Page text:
One thing I’m realizing during this particular re-watch of Dawson’s Creek is that this show really struggled to balance out its multiple plots within episodes. Generally speaking, most hours of Creek have two concurrent plots, often dividing the core characters into pairs for one reason or another. One of those stories always centers around Dawson while the other generally revolves around Joey (unless their story is the same, in which case Pacey tends to get elevated to that other position). Even when everybody is in the same place at the same time (like in “The All-Nighter”), there are still dividing lines and factions and divergent stories. Sometimes all of those plots will be satisfying, and sometimes one will totally eclipse the other.Read More
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When Dawson’s Creek first premiered in January 1998, countless articles were written about the somewhat elevated language of the show’s teen protagonists. They were obsessed with self-analysis and casually tossed around dimestore SAT words that certainly felt out of place among their TV brethren, though not necessarily in actual high schools. That angle was used as criticism and praise in equal measure, but what it really drives home is creator Kevin Williamson’s general love of language.
Of course he loves words—he is, after all, a writer by trade. But we’ve all seen enough bad movies and middling television to know that not everybody who works with language actually has an affection for it.Read More
I know I’ve been hard on Dawson Leery, but throughout the first 19 episodes of the show bearing his name he has proven himself to be a petty and manipulative narcissist. Those qualities have been on particularly powerful display in the past few episodes as his relationship with Joey has slowly disintegrated, ending in their break-up in “The Dance.” In real life, I would never wish a break-up on anyone, but in the case of Dawson, getting dumped was the best thing that ever happened to him.Read More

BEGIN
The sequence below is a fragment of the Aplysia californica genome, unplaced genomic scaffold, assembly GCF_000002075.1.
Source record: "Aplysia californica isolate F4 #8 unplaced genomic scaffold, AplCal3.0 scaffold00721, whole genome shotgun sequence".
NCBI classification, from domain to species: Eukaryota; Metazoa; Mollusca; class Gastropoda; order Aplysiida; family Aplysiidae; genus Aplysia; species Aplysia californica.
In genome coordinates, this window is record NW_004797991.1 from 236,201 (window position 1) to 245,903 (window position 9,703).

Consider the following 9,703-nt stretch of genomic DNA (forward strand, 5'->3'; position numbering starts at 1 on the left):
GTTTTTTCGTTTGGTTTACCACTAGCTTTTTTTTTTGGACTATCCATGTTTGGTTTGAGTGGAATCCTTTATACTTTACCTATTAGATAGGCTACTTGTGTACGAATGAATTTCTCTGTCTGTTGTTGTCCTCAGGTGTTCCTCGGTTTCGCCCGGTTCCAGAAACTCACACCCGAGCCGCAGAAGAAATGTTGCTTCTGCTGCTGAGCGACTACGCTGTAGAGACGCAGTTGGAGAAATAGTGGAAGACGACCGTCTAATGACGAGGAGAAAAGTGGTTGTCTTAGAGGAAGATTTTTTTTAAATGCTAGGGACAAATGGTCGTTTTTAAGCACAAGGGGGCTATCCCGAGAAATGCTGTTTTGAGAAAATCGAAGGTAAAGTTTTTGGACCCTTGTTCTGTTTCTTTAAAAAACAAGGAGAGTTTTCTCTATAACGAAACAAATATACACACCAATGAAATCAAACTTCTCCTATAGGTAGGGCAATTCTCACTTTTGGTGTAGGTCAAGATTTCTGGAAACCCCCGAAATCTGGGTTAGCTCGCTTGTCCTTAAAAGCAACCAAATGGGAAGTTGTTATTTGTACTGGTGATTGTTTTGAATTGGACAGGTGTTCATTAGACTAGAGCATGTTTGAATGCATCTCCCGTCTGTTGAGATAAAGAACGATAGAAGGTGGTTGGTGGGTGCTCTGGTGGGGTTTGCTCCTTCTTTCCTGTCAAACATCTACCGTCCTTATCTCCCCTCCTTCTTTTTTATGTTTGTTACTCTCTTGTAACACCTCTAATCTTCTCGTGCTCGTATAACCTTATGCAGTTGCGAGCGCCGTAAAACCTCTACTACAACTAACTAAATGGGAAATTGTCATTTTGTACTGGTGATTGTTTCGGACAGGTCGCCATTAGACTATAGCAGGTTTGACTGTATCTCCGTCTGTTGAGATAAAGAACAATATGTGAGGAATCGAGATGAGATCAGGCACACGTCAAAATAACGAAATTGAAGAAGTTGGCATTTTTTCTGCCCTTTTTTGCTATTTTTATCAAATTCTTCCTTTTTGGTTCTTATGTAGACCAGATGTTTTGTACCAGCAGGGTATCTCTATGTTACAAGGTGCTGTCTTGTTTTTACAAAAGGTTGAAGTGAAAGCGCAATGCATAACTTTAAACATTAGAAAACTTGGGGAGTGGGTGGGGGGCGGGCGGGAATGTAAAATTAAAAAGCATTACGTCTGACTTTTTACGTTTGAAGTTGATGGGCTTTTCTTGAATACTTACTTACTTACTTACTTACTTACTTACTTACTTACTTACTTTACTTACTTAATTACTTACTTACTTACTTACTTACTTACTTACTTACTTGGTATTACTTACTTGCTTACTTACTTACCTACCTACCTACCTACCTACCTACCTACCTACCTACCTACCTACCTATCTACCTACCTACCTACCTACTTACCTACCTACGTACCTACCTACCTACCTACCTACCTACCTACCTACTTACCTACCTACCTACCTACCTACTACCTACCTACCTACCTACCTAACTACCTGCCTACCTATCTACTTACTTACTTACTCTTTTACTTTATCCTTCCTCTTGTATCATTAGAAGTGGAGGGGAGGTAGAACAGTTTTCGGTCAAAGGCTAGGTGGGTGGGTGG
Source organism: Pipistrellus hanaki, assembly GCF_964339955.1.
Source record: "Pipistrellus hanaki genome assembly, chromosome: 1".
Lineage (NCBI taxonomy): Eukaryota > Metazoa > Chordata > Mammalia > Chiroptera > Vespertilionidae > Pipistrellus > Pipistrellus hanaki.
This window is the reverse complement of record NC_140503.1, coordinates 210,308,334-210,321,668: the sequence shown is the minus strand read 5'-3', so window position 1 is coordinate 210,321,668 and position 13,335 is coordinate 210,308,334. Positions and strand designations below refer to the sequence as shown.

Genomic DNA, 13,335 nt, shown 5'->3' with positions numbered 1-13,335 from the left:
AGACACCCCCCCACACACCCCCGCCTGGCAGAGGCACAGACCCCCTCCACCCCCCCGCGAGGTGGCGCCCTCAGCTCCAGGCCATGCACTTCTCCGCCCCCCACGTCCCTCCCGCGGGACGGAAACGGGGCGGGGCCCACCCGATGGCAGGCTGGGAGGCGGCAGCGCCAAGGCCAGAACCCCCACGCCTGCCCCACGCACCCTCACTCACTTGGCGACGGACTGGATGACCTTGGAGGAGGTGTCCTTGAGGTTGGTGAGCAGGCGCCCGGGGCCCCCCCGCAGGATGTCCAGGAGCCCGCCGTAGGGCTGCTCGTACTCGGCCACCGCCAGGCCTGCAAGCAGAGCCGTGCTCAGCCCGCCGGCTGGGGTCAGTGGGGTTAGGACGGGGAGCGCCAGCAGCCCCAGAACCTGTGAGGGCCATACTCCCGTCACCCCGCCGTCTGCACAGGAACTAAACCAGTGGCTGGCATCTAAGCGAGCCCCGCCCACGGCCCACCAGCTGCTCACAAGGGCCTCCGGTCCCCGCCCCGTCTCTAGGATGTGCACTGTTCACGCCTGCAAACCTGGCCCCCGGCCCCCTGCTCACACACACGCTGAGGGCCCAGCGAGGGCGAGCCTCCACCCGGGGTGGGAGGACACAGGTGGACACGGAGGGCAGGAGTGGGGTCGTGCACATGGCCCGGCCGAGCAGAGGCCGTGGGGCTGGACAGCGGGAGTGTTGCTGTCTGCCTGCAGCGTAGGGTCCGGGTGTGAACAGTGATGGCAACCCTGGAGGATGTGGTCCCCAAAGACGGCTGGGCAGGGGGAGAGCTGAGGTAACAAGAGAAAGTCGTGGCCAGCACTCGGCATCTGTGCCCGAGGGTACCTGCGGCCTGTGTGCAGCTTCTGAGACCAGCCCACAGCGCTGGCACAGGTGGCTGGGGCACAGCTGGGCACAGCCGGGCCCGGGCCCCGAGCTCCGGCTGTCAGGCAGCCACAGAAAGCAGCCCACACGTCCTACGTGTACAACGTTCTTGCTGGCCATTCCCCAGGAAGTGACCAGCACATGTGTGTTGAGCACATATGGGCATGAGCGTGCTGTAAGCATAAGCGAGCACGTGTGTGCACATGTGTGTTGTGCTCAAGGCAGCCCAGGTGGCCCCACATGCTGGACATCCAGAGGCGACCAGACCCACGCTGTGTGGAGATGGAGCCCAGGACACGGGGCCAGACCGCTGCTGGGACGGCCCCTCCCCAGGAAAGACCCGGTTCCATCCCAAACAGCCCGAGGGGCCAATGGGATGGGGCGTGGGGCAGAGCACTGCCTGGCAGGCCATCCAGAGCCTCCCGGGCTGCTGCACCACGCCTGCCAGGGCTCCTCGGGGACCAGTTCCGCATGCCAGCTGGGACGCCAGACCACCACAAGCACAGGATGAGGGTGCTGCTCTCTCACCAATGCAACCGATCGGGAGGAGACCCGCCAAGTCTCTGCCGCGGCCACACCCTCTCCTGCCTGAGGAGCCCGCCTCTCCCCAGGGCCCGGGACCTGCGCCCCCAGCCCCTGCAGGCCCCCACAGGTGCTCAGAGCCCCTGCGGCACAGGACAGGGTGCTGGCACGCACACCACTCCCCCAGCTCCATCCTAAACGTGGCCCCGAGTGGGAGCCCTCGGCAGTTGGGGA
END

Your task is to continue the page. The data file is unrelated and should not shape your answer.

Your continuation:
My wife and I have been obsessing over Moonlighting, the hit dramedy from the ‘80s that launched the career of Bruce Willis. With a redesigned office and some deconstruction of Cybil Shepherd’s hair, Moonlighting would absolutely fit into the modern television landscape and would still be mildly ahead of its time today even though it went off the air in 1989.Read More
Dawson’s Creek was sometimes referred to (often in derisive terms) as a “teen soap,” and “Full Moon Rising” is certainly an episode that could be submitted as evidence of its soapiness. It features the continued presence of Tamara Jacobs (I had completely forgotten how long she sticks around in her second visit), as well as a deeply twisted escalation of the open marriage plot between Mitch and Gail and the sexual assault of poor Jen Lindley. It’s all pretty soapy.Read More
I have lost track of the actual number of times I have made my way through Dawson’s Creek, though I estimate this current run is at least the sixth time I’ve made my way through the series in sequence. There are plenty of my favorite episodes I have revisited as one-offs, including the hour that is coming up next in sequence. (Actually, the next dozen or so episodes make up what is probably my favorite run of television in history.) And while I love Dawson’s Creek as a grand monolithic experience, it remains a serialized television show, and with the number of episodes they produced over the course of six seasons, there are bound to be some duds. We have already discussed several of them, and there are plenty more to come. Some of those fail for character reasons. Some of them simply have narratives I hate. But in the case of “Tamara’s Return,” my esteem for it remains diminished specifically because I can never remember anything about it.